2018 Winner: Sources of HIV-1 Mutations During Infection

Project Information
Sources of HIV-1 Mutations During Infection
BME 195 Senior Thesis
Human Immunodeficiency Virus (HIV) infections are extremely efficacious because of the multitude of mutations from known (and possibly unknown) sources involved, such as the viral HIV reverse transcriptase (RT) enzyme, and selection due to immune response and antiretroviral drug therapy. The goal of this project is to generate a neutral HIV-1 RT mutation spectrum by restricting the mutation spectrum to only premature stop codon-causing mutations (PSCMs). Given that PSCMs are deleterious, they must have occurred pre-selection; thus a mutation spectrum consisting of only PSCMs is selection-free. Assuming that the main source of non-RT mutations during viral infection is APOBEC, a family of cytidine deaminase enzymes, APOBEC-induced mutations were filtered out by utilizing certain APOBEC mutation signatures. A Python script was written for identifying PSCMs from publicly available HIV genome sequences from the Los Alamos National Laboratory HIV Database. The script ran on three HIV genome studies so far, and of the three studies, study ERP001266 had the most PSCMs. The mutation spectrum of the HIV-1 Pol gene across the three studies and the intergenic mutation spectrum of ERP001266 were both fairly even, as expected. The in vitro and in vivo HIV-1 mutation spectra do not share any noticeable patterns with each other, as expected given the effects of selection and other mutation sources.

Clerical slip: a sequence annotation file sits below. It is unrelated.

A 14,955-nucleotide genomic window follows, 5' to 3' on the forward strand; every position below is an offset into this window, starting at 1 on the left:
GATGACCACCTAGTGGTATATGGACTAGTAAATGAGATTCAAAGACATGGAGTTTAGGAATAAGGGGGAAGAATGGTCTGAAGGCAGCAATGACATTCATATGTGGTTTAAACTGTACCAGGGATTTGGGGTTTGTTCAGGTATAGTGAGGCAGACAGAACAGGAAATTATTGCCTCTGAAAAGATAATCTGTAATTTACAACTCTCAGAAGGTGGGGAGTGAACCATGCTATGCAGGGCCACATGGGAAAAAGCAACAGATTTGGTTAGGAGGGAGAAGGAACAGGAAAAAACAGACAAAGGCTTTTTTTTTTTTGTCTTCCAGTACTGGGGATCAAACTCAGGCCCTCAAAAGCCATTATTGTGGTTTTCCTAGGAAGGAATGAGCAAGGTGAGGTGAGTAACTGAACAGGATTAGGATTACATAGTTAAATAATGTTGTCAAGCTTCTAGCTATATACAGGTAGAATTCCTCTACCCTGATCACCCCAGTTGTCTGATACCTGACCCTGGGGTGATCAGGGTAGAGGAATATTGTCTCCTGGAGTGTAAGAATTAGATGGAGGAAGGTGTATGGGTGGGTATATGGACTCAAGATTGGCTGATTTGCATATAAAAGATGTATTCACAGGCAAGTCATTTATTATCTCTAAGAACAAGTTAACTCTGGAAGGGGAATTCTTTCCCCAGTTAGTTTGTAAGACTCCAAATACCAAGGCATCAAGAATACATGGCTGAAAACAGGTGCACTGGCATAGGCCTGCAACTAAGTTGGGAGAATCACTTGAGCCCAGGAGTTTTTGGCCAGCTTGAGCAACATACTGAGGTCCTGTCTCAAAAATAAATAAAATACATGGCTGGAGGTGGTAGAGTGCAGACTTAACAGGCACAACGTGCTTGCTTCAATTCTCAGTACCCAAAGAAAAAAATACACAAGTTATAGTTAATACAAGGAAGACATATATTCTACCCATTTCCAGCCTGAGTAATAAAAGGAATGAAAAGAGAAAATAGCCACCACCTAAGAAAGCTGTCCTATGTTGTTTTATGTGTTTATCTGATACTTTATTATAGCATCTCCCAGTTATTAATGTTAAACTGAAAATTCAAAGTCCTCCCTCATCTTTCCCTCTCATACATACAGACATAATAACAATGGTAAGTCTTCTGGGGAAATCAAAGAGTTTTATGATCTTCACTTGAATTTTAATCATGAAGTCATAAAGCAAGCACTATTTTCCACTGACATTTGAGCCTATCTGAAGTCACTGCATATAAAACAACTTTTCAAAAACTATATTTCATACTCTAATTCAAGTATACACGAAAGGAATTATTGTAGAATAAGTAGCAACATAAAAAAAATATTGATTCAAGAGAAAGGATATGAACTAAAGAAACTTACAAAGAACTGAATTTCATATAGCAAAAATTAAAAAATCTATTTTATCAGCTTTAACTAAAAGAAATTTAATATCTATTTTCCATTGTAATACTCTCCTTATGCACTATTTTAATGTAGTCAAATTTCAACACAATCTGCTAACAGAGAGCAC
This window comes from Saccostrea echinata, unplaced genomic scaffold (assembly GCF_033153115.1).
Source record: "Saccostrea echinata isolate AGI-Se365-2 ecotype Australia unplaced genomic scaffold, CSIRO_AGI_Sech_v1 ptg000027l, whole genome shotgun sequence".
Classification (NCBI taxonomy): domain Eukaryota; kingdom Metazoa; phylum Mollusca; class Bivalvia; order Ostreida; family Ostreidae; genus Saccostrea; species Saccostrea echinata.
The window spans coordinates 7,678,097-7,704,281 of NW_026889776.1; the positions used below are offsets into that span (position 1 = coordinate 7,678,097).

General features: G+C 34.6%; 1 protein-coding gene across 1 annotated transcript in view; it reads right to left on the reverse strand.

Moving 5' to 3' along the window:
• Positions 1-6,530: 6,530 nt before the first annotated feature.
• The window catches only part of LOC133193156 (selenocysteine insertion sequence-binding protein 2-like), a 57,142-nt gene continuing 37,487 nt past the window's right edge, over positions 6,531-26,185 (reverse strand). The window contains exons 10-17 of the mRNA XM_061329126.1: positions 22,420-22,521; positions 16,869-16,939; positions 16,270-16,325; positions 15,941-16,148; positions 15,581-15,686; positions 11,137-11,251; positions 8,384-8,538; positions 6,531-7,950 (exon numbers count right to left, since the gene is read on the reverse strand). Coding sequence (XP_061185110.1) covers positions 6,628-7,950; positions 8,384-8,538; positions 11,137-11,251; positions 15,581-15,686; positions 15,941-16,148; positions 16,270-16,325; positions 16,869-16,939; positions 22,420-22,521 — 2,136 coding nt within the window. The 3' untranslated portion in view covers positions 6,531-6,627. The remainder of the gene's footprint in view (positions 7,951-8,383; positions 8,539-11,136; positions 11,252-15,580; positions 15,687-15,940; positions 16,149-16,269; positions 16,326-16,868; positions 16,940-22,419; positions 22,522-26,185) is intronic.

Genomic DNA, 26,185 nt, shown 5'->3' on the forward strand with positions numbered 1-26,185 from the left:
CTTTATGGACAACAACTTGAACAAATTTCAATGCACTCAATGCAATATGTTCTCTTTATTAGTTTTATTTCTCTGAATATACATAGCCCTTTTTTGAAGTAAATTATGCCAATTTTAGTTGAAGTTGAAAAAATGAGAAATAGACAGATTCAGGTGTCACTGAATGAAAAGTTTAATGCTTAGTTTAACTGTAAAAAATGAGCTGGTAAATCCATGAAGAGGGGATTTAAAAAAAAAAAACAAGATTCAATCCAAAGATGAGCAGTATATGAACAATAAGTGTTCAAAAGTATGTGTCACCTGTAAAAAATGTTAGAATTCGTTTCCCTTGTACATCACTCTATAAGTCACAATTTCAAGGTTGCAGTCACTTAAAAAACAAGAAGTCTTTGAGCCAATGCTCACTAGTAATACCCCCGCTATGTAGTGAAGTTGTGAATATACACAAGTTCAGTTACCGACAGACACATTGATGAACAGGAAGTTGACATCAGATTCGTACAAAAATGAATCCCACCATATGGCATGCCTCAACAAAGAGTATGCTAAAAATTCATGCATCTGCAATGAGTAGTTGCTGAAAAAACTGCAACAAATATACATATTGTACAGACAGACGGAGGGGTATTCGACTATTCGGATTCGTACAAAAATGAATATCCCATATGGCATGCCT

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  • Jimmy Chan (Crown)